2. What Do the Media Do? The media provide three major types of messages-news reports, entertainment programs, and advertising. In news reports, the media selectively supply accounts of the most important events and issues. The most important function the media perform is agenda-setting-putting together an agenda of national priorities. Entertainment programs subtly give images of "normal" behavior and turn political conflicts into personal problems. Advertising also presents images of material well-being presumed to be within the reach of most people.
  3. Media and the Marketplaces of Ideas
    1. The Media and Free Speech. Although the framers of the Constitution saw communications media as part of a free market of varied ideas, recent trends have countered this goal. Profitability has led to a decline in the number of competing newspapers, the increase in media "chains," and the control of TV and radio by a small number of corporations (ABC-Capital Cities was acquired by Disney). More than 80 percent of the nation's newspapers are owned by chains, and only three corporations own most of the nation's 11,000 magazines. The dependence on advertising has led the media to avoid controversy so as not to antagonize either consumers or advertisers. While the quantity of political information has certainly increased, the need for profitability and to provide entertainment has probably led to a decline in serious discussions of issues.
    2. The Media and the Government. These influence one another in various ways.
      1. The Federal Communication Commission regulates TV and radio.
      2. The media are both opportunity and adversary for campaigning politicians. Media advertising has accounted for 60 percent of campaign money in presidential races. Candidates also are fond of staging "newsworthy events"-pseudoevents-such as the Clinton-Gore bus tours of 1992.
      3. Informal pressure by political leaders through news management and promoting their favorable image to the public is widespread. Presidents try to get on the good side of the media by giving favored reporters exclusive "leaks" of information. Presidents now have large staffs of media experts and speech writers to perfect their images. Bill Clinton's attempts at good relations with the press came to an end when the media became fixated on covering the President's affair with a young intern.
    3. The Media and the Public. The media have a powerful influence on the political attitudes and actions of Americans. The media has the power to "define alternatives." While they may check the activities of those in power, in the main they reflect and enhance the influence of the most powerful players in the political game.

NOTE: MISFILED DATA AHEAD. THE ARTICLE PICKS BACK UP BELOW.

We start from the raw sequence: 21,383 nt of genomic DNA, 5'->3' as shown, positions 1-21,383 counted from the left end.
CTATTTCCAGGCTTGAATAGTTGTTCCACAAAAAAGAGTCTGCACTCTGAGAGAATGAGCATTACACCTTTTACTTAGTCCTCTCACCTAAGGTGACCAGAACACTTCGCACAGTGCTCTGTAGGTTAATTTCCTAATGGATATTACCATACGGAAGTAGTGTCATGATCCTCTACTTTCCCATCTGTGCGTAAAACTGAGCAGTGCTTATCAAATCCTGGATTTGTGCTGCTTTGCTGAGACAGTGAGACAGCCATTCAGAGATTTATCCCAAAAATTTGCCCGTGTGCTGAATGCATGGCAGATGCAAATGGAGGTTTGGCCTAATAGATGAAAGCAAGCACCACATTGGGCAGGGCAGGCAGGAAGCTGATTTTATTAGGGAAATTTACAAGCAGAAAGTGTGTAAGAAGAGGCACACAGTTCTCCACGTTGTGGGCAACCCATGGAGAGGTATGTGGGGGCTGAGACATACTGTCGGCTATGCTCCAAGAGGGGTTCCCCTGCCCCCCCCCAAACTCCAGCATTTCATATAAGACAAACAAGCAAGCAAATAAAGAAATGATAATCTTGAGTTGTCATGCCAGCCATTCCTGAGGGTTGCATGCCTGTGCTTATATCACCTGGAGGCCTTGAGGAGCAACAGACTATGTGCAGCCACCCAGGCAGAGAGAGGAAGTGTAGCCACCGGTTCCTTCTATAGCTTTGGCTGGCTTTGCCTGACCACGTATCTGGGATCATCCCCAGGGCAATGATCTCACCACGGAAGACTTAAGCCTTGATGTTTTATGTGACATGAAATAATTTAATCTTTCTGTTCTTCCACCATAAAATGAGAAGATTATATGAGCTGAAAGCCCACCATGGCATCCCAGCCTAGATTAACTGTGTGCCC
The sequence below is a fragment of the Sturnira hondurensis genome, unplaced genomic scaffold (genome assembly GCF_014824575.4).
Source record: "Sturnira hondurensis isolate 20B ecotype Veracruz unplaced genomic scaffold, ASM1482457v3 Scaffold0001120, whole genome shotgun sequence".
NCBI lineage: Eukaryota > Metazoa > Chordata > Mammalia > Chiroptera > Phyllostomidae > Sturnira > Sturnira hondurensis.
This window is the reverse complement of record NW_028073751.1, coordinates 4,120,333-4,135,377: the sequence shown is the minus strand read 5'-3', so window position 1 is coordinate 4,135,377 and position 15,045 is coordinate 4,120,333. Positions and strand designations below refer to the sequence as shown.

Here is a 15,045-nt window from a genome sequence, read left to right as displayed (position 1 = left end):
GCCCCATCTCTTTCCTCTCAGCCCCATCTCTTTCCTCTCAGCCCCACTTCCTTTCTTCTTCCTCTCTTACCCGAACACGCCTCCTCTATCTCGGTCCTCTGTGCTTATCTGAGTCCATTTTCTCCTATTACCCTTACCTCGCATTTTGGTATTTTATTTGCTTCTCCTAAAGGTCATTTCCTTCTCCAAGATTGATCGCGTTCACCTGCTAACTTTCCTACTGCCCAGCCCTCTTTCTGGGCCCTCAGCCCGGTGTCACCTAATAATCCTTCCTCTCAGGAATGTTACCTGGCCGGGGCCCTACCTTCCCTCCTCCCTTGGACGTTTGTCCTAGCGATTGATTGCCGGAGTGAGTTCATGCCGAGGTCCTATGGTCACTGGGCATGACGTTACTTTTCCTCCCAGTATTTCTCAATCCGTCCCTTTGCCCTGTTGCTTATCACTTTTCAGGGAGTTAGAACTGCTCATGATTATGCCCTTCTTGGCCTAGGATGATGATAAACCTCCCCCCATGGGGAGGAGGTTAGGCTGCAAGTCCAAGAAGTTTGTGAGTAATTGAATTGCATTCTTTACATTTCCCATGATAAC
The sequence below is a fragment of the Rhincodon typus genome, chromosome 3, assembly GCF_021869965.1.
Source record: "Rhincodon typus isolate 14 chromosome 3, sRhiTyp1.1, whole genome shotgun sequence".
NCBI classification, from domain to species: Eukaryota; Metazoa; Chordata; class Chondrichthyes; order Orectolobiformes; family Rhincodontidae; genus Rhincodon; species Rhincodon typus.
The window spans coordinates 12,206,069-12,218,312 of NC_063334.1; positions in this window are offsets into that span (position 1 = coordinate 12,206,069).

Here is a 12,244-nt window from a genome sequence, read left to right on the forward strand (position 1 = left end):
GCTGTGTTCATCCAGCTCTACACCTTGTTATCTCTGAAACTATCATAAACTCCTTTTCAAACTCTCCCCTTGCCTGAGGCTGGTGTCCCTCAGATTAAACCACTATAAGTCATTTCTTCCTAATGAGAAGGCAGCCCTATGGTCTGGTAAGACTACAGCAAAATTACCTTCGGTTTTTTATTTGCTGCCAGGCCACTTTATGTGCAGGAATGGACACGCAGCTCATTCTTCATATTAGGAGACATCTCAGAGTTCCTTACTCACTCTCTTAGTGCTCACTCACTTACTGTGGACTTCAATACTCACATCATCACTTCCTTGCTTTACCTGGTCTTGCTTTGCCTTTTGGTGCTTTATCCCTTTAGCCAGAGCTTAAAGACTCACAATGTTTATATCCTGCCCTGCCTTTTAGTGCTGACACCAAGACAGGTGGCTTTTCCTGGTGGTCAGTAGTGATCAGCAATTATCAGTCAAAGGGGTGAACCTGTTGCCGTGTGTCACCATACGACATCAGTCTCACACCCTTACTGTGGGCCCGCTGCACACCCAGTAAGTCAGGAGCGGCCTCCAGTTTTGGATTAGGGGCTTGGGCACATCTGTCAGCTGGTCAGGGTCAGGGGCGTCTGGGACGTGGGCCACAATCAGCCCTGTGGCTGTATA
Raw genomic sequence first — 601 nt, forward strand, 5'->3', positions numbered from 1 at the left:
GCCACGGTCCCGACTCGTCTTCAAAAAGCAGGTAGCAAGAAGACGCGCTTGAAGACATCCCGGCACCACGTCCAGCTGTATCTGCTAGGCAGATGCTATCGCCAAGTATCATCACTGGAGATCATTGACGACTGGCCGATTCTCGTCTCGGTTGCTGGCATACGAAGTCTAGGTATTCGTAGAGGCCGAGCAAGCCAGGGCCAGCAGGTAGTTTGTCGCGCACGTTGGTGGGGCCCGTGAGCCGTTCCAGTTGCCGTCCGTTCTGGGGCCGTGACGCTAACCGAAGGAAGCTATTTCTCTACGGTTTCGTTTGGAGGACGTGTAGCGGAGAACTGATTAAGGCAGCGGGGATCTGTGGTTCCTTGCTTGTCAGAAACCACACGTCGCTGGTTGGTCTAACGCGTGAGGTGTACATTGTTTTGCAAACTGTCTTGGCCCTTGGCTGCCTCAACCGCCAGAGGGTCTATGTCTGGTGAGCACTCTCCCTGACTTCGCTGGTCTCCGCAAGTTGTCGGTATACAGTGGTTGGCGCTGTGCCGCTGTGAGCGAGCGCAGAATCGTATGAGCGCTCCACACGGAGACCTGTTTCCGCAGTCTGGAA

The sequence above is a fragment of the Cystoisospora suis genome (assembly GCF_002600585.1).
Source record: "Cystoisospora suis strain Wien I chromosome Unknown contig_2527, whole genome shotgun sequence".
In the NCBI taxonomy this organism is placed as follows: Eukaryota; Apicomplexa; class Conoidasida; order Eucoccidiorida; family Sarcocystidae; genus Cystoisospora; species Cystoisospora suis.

4. Case Study: Candidate: A Day in the Life…
    1. Morning. She is running for the Senate. Her typically early morning is dedicated to two good-sized towns that she hopes will provide exposure, personal contact, and money to a candidate whose advisers still disagree over whether she should carry a purse on the campaign trail. She meets local teachers for breakfast, parries a reporter's question about her children, and has a good press conference. She does two press conferences a day, each with a new position paper, scheduled with hopes for space in the morning or evening papers or the big prize, evening TV news.
    2. Afternoon. She's late to lunch at a senior citizens' center (the volunteer college driver got lost) and she hurries back to her motel to ask for more money from two well-off contributors to keep several effective ads on the air as the campaign winds down. More phone calls for more money are followed by filming of a TV spot-45 seconds on the screen, two grueling hours to film. Then it's off to two "coffees" given by supporters.
    3. Evening. She and her advisors discuss fine-tuning her aggressive attacks on her opponent, which are cutting into his lead but raising her "negatives." She postpones a decision to take advantage of her opponent's son's activities-which may be unsavory-as a campaign issue, and goes to a TV debate, the last event of the day. Having scored well on her opponent in the debate, she calls her husband and children at home for support and leaves word for another 5 a.m. wakeup call.
    4. Analysis. Today's candidate spends more time on media exposure and fundraising than personal contact with voters; paradoxically, the core value that appeals to news media and to potential givers is personal contact.